Long Live The New Flesh

Justin Broadrick is a man who has never stood still. Whether channelling his creativity in its various forms or adding his mark to an increasingly significant number of collaborations and remixes, the demise of Godflesh in 2002 was never going to be the end. Ever a shining example of musical and innovative prolificacy, he has managed to keep himself more than busy during the intervening twelve years, most notably with his crushingly heavy pop brainchild Jesu. Whist a clear departure from his former day job, Jesu certainly shares traits with Godflesh; a sure-fire inevitability with such an idiosyncratic creative force at the helm. Yet make no mistake, Jesu's pop sensibilities (brilliant as they are) have been left entirely where they belong and this outing is unsullied Godflesh, through and through.

Having wandered off in various directions during the band's initial lifespan, A World Lit Only By Fire feels like a homecoming. It does away with the more hip-hop-influenced structures and sounds of Songs of Love and Hate (brilliant as it is in its own right) and the often-maligned drum'n'bass experimentation of Us and Them, harking back to the Godflesh EP and Streetcleaner days, which to many is seen as the optimal vision for the band; yet this absolutely does not feel like a band repeating themselves.

This was never something Godflesh were going to rush into, and despite the news of a reunion with bassist Ben Green and newly booked gigs birthing a fresh buzz of excitement and anticipation in 2010, it would be another four years before new material would see the light of day. Once that day arrived however they wasted no time in returning to form, and if sparks were lit with the Decline and Fall EP, then this release is aptly named indeed.

As New Dark Ages unleashes the album's cold annihilation upon the world, the dominance of Godflesh over a musical plain that is both intrinsically clinical and instinctively organic continues; the drum machine-fed industrial wasteland melding with distorted guitar drones and G.C.'s merciless molten low-end to create a sound that sounds as natural in 2014 as it did in 1988. The forbidding death march of Obeyed is truly a return to the likes of Streetcleaner, while the digitized beast that leapt forth from Broadrick's throat twenty five years ago roars back to life with the arrival of Carrion; the synthesized demon risen again. Justin's newly brandished eight-string guitar provides the desired octaves for the pummelling Shut Me Down and Curse Us All, each song meticulously carved around a devastating riff that further highlights the true songwriting prowess of this stalwart duo.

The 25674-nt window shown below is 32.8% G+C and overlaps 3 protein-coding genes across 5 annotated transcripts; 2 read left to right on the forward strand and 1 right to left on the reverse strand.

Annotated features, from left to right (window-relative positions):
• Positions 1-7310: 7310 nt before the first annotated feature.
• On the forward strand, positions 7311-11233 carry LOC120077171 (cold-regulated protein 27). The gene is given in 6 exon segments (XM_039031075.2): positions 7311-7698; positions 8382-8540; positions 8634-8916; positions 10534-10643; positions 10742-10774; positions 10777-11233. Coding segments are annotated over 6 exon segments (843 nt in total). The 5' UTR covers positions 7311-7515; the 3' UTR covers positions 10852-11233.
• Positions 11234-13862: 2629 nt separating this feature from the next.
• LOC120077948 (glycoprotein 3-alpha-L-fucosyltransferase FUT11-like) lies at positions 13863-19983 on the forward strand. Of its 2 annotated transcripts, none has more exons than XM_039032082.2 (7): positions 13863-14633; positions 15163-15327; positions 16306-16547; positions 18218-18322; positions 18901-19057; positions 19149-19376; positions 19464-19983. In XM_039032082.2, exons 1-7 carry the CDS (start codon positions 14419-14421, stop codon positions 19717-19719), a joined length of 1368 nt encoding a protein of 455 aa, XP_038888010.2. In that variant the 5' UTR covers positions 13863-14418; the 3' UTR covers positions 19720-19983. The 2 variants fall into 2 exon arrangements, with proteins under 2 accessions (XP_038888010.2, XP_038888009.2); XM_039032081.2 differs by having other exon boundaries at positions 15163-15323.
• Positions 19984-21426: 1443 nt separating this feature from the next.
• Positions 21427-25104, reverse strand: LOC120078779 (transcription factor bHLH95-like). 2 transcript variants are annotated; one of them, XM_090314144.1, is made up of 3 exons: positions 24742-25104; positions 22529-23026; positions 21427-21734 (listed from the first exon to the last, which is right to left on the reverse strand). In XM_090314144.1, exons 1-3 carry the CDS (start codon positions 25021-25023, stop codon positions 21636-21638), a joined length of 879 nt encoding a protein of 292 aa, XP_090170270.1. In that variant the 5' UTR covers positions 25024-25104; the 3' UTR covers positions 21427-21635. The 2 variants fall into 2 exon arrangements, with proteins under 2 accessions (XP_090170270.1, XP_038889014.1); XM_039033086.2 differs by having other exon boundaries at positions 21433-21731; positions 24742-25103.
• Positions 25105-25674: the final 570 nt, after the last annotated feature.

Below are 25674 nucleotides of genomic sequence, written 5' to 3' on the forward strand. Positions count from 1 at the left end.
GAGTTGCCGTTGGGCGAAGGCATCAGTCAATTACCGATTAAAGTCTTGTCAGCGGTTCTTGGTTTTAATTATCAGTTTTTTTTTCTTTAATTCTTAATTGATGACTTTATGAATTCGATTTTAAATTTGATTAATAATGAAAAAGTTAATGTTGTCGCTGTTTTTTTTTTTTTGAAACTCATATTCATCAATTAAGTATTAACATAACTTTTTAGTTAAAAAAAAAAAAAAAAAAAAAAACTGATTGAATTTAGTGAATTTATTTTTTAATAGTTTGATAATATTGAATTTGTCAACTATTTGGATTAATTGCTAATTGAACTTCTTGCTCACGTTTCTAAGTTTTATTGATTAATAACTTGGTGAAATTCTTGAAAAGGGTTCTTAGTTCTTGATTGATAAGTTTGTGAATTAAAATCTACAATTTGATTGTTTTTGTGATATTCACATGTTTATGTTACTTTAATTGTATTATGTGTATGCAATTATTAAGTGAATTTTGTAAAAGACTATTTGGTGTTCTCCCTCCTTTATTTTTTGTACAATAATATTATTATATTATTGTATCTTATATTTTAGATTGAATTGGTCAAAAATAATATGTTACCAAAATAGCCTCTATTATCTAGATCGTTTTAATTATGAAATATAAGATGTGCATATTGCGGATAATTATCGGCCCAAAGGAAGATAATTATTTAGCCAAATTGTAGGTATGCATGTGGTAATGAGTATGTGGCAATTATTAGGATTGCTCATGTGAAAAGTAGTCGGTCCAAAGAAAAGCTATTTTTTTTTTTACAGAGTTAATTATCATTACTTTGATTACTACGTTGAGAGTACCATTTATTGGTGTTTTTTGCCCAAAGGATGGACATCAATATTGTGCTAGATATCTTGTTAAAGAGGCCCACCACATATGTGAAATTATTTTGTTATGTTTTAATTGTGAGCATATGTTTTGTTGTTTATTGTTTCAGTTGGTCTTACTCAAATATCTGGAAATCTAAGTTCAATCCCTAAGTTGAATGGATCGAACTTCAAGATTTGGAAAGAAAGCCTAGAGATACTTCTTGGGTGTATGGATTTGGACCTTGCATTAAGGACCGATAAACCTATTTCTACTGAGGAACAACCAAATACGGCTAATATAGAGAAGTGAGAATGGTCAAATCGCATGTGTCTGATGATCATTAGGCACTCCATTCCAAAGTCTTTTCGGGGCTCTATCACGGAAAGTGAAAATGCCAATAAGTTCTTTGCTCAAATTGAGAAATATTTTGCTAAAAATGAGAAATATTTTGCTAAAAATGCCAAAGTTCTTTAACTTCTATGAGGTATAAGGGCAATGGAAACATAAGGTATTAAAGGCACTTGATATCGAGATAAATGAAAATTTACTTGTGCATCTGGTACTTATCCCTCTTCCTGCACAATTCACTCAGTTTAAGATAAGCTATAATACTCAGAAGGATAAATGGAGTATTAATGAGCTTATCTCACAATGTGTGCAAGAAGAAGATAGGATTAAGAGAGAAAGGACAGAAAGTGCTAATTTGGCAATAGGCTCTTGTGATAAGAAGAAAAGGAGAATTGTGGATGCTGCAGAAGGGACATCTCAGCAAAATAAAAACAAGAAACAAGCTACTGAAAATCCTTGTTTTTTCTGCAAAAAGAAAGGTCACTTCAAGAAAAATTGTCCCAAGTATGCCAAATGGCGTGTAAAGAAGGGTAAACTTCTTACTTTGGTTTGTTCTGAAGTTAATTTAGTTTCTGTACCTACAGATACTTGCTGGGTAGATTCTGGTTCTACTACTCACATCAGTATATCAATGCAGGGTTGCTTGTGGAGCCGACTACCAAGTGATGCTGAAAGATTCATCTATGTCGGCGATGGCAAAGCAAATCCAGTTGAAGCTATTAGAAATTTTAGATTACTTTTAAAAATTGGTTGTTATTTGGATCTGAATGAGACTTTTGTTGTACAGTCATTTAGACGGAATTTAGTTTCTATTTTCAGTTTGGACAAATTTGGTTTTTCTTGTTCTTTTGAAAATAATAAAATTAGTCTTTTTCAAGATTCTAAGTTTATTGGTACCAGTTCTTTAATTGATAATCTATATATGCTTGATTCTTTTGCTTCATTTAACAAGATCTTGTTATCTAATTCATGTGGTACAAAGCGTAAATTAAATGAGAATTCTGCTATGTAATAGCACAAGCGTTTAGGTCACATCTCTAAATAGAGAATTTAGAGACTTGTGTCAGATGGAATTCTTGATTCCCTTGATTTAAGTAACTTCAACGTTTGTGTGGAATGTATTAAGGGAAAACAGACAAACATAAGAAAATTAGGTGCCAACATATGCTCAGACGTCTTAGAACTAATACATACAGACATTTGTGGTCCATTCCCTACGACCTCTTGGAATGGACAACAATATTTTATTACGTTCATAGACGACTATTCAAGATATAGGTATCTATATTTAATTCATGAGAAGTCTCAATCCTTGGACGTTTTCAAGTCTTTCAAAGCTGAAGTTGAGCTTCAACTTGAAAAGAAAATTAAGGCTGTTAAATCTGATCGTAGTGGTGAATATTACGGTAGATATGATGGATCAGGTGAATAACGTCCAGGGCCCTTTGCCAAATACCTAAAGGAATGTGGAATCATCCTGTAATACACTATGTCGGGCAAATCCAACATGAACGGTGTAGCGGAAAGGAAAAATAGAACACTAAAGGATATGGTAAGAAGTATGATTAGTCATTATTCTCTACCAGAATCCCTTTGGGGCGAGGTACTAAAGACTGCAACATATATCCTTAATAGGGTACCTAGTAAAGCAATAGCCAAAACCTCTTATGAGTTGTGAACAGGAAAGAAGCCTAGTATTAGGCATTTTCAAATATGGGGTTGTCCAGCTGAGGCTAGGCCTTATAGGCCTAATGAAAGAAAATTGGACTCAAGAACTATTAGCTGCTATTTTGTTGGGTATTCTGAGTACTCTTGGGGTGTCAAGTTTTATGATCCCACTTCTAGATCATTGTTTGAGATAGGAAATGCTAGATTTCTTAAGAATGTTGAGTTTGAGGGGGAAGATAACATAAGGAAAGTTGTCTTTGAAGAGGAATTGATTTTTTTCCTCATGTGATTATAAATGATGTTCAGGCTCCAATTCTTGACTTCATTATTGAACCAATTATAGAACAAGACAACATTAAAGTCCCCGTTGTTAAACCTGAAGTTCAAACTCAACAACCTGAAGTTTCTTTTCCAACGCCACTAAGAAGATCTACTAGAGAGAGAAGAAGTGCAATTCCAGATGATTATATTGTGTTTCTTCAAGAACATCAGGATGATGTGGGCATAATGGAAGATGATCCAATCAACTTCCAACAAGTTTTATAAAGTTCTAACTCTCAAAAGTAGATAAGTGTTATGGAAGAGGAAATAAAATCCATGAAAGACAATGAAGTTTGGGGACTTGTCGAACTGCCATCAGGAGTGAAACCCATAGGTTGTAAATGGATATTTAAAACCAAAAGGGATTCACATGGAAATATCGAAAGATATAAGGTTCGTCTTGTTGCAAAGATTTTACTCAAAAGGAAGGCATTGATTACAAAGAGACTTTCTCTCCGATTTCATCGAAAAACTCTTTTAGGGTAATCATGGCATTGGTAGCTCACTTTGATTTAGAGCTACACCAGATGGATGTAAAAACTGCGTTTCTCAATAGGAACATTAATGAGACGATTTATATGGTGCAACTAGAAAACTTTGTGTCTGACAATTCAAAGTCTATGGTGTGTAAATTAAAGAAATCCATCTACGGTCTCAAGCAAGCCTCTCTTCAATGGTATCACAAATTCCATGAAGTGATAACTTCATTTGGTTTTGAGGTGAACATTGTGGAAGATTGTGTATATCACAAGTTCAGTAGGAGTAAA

The appearance of clean vocals within Imperator will be no major shock for fans of the band, yet the warm emotive fuzz of Jesu remains locked away, proving once again that Broadrick's knack for creating apocalyptic melody is not to be questioned. The duo rely on industrial discordance and sonic textures to build the world around them; a world of fire and steel brought to life by a brilliant mind and fuelled by its loathing of humanity's stagnation.

With the passage of time comes a production naturally superior to recordings that were brought to life a quarter of a century ago, and with Justin's years of experience behind the mixing desk comes a refined sound that is tailor-made for the band; clinically cold yet glowing with a dense, mechanized hell.

The album title points its poignant finger not so much toward a regression, but perhaps a resignation of the human race and its lack of progression in the areas that truly count, and in a 21st century world dominated by technology and rife with destruction, Godflesh are arguably more relevant now than ever before. Streetcleaner may have been the landmark release, but A World Lit Only By Fire is as strong as anything the band have released to date; a caustic lesson in industrial brutality from the two men who have influenced so many.

This is far more than a derogatory reformation of ageing pioneers or a trip into nostalgic bliss - it is a resurgence of the bile that builds up in the minds of those who visualise darkness within the bowels of the world around them. Broadrick may no longer be surrounded by the day-to-day life that helped spawn this demon of drone and dilapidation, but some fires burn on long after they appear extinguished. Released on Justin's own Avalance Inc. label, this is the sound of a creative force without constraints or boundaries, of two men jumping back on the wagon to reach creative peaks many thought long abandoned. Godflesh have returned and are doing what they do best; and ultimately, nobody does it better.